The documentary centers on the Thirteenth Amendment of the United States Constitution – the amendment that abolished slavery, but also in turn put into motion an ugly tradition of the apprehension and incarceration of African-Americans; a problem which persists, very publicly, to the present day. The first section of the amendment declares that “neither slavery nor involuntary servitude, except as a punishment for crime whereof the party shall have been duly convicted, shall exist in the United States, or any place subject to their jurisdiction.” The film wastes no time explaining how the practice of mass incarceration to disenfranchise the black community in the nineteenth, twentieth and now twenty-first centuries.
Black men in particular have been portrayed as violent and dangerous people through slander and propaganda, and the documentary demonstrates that one of the earliest achievements – for lack of a worse term – in feature cinema is drenched in racism and bigotry towards African-Americans. DuVernay usefully details how in D.W. Griffith’s Birth of a Nation (1915), white actors in blackface commit violent acts and even attempt rape. What many consider a landmark in the visual medium is actually one of the most atrocious pieces of racist media to ever be produced. Racism and representation in film have been inextricably linked right from the inception of the form, and DuVernay joins a tradition of filmmakers attempting to combat this linkage.
DuVernay assembles a chronological and thorough history of race in the United States; the documentary covers slavery, the Civil Rights movement, the war on drugs and the Black Lives Matter movement as well as a plethora of other pertinent topics and events. The overwhelming amount of information offered is not a hindrance to its narrative success, but is in fact the strongest attribute the film has. DuVernay provides a storyline that we’ve all heard pieces of before – but it has never felt this cohesive in film form. It is frightening to observe the myriad currents of racial discourse in American history that have brought us to our present state of conflict. Because of its mix of thoroughness and topicality, DuVernay has undoubtedly produced the most important piece of non-fiction cinema in recent years.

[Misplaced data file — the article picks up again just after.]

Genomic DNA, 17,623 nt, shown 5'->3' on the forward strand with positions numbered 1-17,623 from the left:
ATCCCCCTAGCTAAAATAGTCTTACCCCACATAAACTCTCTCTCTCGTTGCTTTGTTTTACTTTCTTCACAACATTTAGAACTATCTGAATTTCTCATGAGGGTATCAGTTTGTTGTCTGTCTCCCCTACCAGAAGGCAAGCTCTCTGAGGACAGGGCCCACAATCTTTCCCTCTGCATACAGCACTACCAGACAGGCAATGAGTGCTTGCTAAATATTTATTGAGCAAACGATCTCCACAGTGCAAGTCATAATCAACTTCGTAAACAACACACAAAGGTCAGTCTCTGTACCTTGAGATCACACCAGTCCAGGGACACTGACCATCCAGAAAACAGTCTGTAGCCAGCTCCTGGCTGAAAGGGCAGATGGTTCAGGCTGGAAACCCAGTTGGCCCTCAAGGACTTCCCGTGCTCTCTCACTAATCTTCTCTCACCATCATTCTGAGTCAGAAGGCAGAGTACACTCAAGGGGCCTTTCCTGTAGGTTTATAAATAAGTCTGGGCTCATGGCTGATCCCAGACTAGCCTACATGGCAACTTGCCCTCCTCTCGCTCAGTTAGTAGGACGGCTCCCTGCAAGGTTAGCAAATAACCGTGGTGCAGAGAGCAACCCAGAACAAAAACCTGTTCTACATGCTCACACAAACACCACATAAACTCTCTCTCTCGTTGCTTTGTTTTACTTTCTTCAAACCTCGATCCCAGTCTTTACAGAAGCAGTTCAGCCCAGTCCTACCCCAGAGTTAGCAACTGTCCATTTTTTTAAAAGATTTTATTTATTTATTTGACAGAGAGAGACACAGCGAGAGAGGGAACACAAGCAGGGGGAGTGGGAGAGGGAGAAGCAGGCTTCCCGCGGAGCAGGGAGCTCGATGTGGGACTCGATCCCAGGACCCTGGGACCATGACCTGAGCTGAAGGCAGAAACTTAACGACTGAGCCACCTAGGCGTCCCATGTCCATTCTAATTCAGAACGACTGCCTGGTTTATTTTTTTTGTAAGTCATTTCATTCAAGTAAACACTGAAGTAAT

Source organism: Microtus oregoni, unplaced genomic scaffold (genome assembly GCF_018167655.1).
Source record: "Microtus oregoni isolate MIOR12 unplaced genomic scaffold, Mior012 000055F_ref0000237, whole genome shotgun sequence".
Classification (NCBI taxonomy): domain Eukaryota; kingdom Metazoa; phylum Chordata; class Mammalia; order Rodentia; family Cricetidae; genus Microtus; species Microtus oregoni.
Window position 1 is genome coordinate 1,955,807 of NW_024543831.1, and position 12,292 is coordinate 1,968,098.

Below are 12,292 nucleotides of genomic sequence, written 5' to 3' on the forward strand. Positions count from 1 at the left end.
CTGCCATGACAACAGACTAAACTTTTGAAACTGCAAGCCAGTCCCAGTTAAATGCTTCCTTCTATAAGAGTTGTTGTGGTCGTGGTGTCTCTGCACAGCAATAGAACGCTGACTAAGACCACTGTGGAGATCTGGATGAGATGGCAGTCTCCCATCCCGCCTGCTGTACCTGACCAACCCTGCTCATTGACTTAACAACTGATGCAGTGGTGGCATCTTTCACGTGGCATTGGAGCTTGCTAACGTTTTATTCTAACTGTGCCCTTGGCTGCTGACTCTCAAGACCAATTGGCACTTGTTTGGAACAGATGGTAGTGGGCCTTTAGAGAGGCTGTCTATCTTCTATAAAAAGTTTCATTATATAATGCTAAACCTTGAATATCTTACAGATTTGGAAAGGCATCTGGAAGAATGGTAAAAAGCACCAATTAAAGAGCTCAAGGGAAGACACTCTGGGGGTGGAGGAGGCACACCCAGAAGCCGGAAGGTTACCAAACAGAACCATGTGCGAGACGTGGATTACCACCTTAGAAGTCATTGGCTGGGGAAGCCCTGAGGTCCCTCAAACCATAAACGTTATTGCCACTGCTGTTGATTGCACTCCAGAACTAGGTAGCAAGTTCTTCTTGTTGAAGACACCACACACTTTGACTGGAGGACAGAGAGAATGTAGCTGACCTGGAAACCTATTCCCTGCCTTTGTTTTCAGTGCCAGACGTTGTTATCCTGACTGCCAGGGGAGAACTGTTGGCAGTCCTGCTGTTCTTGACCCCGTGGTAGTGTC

The 13th is such an involved and informative piece, it somewhat difficult to conceive of Ava DuVernay’s documentary as a mere feature film. But as such, it is a testament to the achievements of activist cinema to this point in time – and a challenge to viewers to take notice and effect change.
The documentarian’s abilities as a cinematic storyteller are evident immediately in The 13th. The animation is fast-paced but well-developed, and it complements the content of the interviews nicely. The usage of stock footage helps to progress the timeline of American history, presenting audience members with the socio-cultural moments that would set precedents for racial standards and perceptions.
The 13th demonstrates how civil rights activists have been consistently treated as criminals – a practice encouraged and exploited by members of government and media alike. One of our nation’s most revered heroes, Martin Luther King Jr., is no exception; America’s most public pacifist was considered a public enemy of the nation during his lifetime. It is easy to forget that someone praised so highly in our modern society was considered more of a menace than the entire Black Lives Matter movement combined. One interview subject speaks on the idea that being viewed as a criminal in the black community was once considered something to be proud of as a result of this: it meant one was willing to protest and lose his or her freedom in order to defend the rights of others. The 13th helps to remind us that our twentieth century heroes were deemed illegal, while those we have come to remember as corrupt held office and wore badges. The act of criminal profiling based on race is a well-documented – and ongoing – American tragedy. To have any doubt about the racial biases within the criminal justice system is pure racism and ignorance, especially after one has been exposed to the information contained with The 13th.
Title: The 13th (2016)
Running Time: 100 min.
Directed by: Ava DuVernay
Written by: Ava DuVernay and Spencer Averick
Cinematography: Hans Charles and Kira Kelly
Music by: Jason Moran
Edited by: Spencer Averick